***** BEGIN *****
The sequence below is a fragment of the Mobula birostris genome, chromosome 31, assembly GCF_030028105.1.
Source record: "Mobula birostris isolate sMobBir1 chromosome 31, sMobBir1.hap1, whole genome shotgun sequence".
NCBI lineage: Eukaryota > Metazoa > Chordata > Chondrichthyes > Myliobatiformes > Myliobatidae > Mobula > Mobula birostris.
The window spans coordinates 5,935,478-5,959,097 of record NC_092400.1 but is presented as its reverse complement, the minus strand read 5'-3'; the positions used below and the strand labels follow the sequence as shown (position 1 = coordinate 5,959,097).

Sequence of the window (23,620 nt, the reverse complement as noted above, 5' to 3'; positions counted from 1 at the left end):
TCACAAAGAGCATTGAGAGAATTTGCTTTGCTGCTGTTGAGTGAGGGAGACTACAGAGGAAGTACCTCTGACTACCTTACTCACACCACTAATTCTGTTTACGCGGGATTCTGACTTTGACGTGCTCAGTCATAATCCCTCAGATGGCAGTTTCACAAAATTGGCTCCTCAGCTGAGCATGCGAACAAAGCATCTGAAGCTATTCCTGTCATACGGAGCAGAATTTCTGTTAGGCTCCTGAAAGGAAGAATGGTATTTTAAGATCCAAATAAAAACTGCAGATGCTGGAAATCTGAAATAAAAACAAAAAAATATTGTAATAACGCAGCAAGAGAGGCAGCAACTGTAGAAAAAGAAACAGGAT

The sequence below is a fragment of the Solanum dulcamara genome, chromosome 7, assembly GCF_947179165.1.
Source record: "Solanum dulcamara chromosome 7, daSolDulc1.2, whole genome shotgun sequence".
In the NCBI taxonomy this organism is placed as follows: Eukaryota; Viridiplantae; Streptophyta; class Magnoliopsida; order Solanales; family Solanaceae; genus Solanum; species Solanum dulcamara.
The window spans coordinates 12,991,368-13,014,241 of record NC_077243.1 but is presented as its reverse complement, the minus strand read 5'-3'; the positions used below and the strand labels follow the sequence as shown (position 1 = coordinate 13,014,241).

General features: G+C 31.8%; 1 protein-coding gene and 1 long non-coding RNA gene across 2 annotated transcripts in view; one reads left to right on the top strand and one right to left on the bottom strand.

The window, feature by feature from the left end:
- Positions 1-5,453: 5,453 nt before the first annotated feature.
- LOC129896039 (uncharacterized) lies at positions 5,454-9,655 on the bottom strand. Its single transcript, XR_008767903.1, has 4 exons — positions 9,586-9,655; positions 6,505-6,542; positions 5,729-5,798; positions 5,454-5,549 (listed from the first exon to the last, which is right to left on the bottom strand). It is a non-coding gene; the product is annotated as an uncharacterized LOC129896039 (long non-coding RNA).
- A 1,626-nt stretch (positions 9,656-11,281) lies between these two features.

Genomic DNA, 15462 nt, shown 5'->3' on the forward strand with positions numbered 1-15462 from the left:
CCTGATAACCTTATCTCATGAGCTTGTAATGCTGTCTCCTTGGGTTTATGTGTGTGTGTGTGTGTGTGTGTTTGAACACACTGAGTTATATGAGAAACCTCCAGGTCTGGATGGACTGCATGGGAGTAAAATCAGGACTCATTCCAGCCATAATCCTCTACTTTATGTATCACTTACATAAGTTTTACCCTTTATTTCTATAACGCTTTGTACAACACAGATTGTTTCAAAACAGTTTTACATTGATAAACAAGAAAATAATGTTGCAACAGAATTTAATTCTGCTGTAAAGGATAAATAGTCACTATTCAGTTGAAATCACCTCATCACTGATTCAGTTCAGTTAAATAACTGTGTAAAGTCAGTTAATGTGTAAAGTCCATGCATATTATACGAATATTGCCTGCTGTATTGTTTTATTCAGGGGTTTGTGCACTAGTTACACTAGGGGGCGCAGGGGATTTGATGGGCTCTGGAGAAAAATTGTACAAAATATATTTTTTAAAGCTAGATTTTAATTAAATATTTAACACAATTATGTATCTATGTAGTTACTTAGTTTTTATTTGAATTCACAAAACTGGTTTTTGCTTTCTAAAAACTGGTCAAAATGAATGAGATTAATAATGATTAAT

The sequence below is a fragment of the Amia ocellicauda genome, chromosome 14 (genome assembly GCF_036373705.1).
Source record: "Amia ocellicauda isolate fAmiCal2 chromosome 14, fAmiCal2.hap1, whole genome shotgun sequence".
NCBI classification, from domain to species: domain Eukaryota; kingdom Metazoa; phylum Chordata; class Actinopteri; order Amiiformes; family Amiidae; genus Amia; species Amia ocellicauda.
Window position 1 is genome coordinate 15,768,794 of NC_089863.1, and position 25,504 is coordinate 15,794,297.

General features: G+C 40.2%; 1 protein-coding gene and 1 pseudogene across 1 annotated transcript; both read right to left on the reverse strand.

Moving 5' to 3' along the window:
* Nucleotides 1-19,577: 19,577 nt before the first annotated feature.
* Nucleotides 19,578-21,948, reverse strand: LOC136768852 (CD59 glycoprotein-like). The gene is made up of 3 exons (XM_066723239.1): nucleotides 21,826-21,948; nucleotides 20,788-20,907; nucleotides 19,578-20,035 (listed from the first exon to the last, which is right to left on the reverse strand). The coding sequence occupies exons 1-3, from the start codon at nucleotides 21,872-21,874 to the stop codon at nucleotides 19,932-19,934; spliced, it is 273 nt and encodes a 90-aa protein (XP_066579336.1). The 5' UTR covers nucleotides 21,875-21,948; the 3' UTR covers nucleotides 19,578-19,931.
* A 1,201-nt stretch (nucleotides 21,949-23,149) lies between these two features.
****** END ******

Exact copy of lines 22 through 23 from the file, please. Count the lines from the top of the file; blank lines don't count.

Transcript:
General features: G+C 40.2%; 1 protein-coding gene and 1 pseudogene across 1 annotated transcript; both read right to left on the reverse strand.

Moving 5' to 3' along the window: